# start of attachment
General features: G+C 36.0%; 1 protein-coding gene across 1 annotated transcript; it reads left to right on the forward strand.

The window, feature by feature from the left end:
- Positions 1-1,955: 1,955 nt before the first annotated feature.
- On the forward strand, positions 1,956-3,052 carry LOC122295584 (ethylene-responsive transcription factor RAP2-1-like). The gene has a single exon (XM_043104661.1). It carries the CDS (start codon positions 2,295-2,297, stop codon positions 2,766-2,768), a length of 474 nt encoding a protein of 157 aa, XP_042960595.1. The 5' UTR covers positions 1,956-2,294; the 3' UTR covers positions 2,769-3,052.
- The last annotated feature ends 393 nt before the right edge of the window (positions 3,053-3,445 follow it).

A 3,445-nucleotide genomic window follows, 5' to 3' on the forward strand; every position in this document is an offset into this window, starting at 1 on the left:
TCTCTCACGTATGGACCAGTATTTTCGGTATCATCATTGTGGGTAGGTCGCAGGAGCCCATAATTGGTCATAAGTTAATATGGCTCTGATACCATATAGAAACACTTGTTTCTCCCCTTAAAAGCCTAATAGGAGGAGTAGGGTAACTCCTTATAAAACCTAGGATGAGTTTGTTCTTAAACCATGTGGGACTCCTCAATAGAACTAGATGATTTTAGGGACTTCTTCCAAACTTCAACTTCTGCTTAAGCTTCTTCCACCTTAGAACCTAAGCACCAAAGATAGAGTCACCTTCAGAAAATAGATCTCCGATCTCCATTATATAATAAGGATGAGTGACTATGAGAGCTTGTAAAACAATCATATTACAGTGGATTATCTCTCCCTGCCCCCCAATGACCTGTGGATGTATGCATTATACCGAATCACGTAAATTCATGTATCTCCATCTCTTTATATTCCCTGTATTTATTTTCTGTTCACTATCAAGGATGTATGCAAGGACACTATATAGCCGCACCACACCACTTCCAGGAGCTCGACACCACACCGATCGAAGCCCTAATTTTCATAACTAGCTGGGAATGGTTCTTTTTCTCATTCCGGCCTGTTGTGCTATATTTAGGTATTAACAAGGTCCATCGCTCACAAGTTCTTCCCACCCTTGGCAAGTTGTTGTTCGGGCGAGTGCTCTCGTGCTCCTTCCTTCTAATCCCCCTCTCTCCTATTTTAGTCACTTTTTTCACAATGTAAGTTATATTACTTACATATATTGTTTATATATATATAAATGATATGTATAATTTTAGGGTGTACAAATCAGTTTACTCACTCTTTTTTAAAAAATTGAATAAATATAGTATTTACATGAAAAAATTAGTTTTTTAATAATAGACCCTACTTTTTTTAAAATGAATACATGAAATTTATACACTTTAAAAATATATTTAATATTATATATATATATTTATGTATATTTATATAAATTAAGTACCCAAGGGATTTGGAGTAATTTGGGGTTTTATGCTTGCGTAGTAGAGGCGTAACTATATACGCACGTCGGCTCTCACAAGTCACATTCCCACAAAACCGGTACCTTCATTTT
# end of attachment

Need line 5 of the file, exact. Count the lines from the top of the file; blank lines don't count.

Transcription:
- The last annotated feature ends 393 nt before the right edge of the window (positions 3,053-3,445 follow it).